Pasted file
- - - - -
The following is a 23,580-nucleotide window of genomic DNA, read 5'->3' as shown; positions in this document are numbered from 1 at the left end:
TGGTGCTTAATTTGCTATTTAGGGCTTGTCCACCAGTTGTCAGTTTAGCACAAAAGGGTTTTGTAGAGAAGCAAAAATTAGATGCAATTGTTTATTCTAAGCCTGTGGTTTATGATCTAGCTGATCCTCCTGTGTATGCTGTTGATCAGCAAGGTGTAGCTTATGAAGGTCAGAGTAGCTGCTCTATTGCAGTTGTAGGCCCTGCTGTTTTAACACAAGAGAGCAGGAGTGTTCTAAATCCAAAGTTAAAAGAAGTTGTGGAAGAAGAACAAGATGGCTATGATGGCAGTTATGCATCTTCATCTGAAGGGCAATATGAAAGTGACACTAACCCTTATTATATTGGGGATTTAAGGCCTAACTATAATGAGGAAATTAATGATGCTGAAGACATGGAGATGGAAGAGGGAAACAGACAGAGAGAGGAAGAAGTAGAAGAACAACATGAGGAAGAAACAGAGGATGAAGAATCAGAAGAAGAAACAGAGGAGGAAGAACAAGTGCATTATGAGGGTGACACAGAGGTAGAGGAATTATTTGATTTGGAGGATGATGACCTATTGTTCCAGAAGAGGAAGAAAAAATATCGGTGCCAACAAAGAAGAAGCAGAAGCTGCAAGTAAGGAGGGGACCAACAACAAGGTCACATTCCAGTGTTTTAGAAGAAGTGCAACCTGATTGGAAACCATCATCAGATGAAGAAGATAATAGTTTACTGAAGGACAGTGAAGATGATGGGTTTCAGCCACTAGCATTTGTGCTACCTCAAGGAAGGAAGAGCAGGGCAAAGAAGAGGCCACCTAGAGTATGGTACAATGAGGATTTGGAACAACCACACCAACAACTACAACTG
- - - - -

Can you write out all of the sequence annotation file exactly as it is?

The following is a 23,580-nucleotide window of genomic DNA, read 5'->3' as shown; positions in this document are numbered from 1 at the left end:
TGGTGCTTAATTTGCTATTTAGGGCTTGTCCACCAGTTGTCAGTTTAGCACAAAAGGGTTTTGTAGAGAAGCAAAAATTAGATGCAATTGTTTATTCTAAGCCTGTGGTTTATGATCTAGCTGATCCTCCTGTGTATGCTGTTGATCAGCAAGGTGTAGCTTATGAAGGTCAGAGTAGCTGCTCTATTGCAGTTGTAGGCCCTGCTGTTTTAACACAAGAGAGCAGGAGTGTTCTAAATCCAAAGTTAAAAGAAGTTGTGGAAGAAGAACAAGATGGCTATGATGGCAGTTATGCATCTTCATCTGAAGGGCAATATGAAAGTGACACTAACCCTTATTATATTGGGGATTTAAGGCCTAACTATAATGAGGAAATTAATGATGCTGAAGACATGGAGATGGAAGAGGGAAACAGACAGAGAGAGGAAGAAGTAGAAGAACAACATGAGGAAGAAACAGAGGATGAAGAATCAGAAGAAGAAACAGAGGAGGAAGAACAAGTGCATTATGAGGGTGACACAGAGGTAGAGGAATTATTTGATTTGGAGGATGATGACCTATTGTTCCAGAAGAGGAAGAAAAAATATCGGTGCCAACAAAGAAGAAGCAGAAGCTGCAAGTAAGGAGGGGACCAACAACAAGGTCACATTCCAGTGTTTTAGAAGAAGTGCAACCTGATTGGAAACCATCATCAGATGAAGAAGATAATAGTTTACTGAAGGACAGTGAAGATGATGGGTTTCAGCCACTAGCATTTGTGCTACCTCAAGGAAGGAAGAGCAGGGCAAAGAAGAGGCCACCTAGAGTATGGTACAATGAGGATTTGGAACAACCACACCAACAACTACAACTG